'Read' or 'read': what's the difference? They look exactly the same, so aren't they the same word? Let's find out.
The short answer is that 'read' and 'read' are two different conjugations of the same verb. They are pronounced differently and have different meanings.
As you know, many verbs in the English language are irregular, which means that their conjugation doesn't align with usual conventions.
This is the case with 'read.'
'Read,' depending on how you pronounce it and the context you use it in, can be either the infinitive, present indefinite, past indefinite, or past participle tenses of the verb.
It's also the base form of the verb, so you could even create other tenses with it by adding auxiliary verbs. For example:
I will read your article tomorrow.
She had read the entire book by sundown.
To know precisely which tense it is and therefore deduct how you should pronounce it, you'll need to consider the rest of the sentence and the context.
So what does this verb actually mean? To 'read' is to look at words as symbols and decode the meaning. You can read a book, a magazine, or an online article like the one you are reading right now. If there are letters, then you are reading.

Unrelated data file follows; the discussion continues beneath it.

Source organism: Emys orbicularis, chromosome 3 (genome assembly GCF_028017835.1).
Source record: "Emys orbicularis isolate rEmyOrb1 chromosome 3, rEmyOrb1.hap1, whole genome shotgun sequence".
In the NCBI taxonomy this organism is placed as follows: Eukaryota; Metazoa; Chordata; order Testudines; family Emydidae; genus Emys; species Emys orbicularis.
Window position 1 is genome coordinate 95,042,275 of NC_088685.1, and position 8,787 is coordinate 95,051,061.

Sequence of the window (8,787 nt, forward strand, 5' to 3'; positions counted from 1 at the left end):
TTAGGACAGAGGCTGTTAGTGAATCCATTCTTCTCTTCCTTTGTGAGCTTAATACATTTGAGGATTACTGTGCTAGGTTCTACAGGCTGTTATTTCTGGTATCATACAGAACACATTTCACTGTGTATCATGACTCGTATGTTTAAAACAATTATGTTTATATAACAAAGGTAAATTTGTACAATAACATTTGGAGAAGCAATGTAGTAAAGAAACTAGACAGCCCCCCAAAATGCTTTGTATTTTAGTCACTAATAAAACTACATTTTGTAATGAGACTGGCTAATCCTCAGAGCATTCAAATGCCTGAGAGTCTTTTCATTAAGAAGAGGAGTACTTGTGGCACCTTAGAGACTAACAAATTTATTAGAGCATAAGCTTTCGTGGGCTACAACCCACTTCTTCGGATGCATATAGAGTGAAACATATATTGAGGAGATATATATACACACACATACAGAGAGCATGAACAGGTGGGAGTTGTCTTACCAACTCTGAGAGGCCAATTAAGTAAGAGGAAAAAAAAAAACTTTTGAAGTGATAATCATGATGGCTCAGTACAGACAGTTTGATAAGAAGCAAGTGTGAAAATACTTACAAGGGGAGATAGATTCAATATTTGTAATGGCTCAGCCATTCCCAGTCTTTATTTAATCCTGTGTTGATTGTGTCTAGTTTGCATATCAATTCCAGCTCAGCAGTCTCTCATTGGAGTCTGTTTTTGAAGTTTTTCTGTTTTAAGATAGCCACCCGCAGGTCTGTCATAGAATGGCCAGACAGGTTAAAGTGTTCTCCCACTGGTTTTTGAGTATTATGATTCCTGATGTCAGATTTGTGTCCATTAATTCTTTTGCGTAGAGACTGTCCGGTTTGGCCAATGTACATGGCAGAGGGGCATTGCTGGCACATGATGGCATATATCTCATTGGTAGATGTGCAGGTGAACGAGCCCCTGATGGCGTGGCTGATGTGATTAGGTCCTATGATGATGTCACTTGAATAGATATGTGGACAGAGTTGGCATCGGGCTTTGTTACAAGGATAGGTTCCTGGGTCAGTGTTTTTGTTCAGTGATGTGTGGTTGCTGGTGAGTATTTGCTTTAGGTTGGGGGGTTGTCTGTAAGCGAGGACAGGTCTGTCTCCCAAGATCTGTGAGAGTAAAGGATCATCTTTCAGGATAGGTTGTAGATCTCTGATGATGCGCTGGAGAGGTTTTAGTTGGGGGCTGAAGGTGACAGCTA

Interestingly, 'read' can also be a noun, as in:
Let's have a read.
That was a great read.
When using the word 'read' in the infinitive or present indefinite tense, you should pronounce it with a long 'e' so that it rhymes with 'feed.' Like such:
[ reed ]
Here's how the International Phonetics Alphabet spells it:
/ rid /
When using the word 'read' in the past indefinite or past participle tenses, you should pronounce it with a short 'e' so that it rhymes with 'red.'
And the International Phonetics Alphabet spells it like this:
/ rɛd /
Let's take a look at some examples of sentences that use the verb 'read' in their different pronunciations. We'll start with 'read' when it rhymes with 'feed.'
I read the newspaper every morning on the commute to work.
Any time she has a spare moment, all she wants to do is to read.
The publishers said they'll read my first draft as soon as I email it over.
The waiting room is over there; there are magazines for you to read while you wait.
Thank you for your patience as I read out a few housekeeping rules
Now for some example sentences using 'read' when it rhymes with 'red.'
Have you read the movie's reviews? It got some pretty good ratings.
I read somewhere that they were opening a new theatre. Is that true?
She's already read it.
I've never read the bible, have you?
She read the note on the fridge door, her heart beating fast in her chest.
Hopefully, this has helped you feel more confident about your usage of these two forms of the verb. Here's a summary of what we've learned today:
And if you're in the learning mood, why not head over to our blog? We've covered many other confusing words like these.
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